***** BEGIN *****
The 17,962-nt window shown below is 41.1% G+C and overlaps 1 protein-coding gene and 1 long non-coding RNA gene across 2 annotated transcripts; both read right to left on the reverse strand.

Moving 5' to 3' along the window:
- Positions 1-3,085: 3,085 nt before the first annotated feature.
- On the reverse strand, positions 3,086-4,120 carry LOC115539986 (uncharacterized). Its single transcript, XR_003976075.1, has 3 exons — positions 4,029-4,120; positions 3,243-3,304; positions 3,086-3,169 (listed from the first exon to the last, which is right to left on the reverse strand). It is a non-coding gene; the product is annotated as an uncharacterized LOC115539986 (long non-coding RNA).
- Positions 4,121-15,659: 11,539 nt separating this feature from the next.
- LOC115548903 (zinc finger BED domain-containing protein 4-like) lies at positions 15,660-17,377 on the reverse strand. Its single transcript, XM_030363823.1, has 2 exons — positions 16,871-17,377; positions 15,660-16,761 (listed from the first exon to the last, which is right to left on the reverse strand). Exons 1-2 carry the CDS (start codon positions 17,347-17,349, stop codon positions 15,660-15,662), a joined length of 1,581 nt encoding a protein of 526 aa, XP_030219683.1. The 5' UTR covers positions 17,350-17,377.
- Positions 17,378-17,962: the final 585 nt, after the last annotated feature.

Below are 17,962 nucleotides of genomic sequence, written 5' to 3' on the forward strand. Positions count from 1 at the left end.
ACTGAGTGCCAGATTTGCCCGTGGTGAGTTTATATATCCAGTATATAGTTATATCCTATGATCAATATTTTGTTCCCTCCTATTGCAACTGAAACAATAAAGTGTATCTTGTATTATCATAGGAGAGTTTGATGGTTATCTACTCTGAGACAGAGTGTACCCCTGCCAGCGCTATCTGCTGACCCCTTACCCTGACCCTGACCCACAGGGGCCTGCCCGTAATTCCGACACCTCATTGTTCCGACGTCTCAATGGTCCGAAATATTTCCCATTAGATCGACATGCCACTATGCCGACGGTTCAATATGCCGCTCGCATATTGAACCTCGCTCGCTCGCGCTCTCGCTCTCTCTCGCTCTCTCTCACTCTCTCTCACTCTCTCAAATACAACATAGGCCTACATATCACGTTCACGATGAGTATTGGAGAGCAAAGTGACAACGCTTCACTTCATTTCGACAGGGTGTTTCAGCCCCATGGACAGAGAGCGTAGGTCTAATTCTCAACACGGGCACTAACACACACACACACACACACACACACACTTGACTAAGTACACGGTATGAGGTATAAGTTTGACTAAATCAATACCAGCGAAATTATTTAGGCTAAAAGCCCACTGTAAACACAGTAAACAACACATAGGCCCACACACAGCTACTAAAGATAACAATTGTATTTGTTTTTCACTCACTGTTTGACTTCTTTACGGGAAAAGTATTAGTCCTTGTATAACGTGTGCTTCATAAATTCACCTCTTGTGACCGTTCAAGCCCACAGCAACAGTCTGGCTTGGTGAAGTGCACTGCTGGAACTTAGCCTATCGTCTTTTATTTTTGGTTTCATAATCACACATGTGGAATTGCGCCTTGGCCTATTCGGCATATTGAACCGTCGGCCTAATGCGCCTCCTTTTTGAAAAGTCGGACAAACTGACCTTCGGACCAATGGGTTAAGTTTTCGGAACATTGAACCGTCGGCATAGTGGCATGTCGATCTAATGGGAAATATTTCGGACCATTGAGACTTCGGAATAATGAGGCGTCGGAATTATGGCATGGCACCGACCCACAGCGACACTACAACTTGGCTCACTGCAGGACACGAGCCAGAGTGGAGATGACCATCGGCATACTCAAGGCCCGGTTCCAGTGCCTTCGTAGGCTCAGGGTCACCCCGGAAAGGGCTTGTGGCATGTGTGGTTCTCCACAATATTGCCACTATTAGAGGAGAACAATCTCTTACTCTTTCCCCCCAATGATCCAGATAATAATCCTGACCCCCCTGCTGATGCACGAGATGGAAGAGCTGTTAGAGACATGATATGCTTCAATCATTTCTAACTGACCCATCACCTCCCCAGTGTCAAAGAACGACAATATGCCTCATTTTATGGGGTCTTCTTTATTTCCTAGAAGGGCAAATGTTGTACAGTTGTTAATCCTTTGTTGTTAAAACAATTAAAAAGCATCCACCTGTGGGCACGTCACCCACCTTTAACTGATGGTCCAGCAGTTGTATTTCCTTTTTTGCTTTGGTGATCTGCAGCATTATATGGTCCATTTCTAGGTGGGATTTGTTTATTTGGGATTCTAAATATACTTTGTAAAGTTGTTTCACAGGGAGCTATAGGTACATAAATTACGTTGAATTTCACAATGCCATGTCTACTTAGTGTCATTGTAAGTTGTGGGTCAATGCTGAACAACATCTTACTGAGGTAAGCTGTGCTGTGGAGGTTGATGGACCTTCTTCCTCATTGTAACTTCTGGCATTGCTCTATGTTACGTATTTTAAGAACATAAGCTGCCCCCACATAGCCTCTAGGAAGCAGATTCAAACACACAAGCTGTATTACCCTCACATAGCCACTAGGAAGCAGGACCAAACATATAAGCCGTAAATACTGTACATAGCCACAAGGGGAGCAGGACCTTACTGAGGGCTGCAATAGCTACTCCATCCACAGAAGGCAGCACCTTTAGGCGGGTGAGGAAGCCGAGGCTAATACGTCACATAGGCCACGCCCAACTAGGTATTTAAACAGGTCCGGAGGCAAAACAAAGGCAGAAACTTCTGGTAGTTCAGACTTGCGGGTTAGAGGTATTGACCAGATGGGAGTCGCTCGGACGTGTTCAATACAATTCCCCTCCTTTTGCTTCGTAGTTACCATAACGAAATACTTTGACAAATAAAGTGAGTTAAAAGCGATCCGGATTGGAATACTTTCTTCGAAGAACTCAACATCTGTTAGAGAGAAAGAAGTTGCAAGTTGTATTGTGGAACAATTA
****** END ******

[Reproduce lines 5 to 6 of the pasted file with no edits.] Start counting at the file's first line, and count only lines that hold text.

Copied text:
- Positions 4,121-15,659: 11,539 nt separating this feature from the next.
- LOC115548903 (zinc finger BED domain-containing protein 4-like) lies at positions 15,660-17,377 on the reverse strand. Its single transcript, XM_030363823.1, has 2 exons — positions 16,871-17,377; positions 15,660-16,761 (listed from the first exon to the last, which is right to left on the reverse strand). Exons 1-2 carry the CDS (start codon positions 17,347-17,349, stop codon positions 15,660-15,662), a joined length of 1,581 nt encoding a protein of 526 aa, XP_030219683.1. The 5' UTR covers positions 17,350-17,377.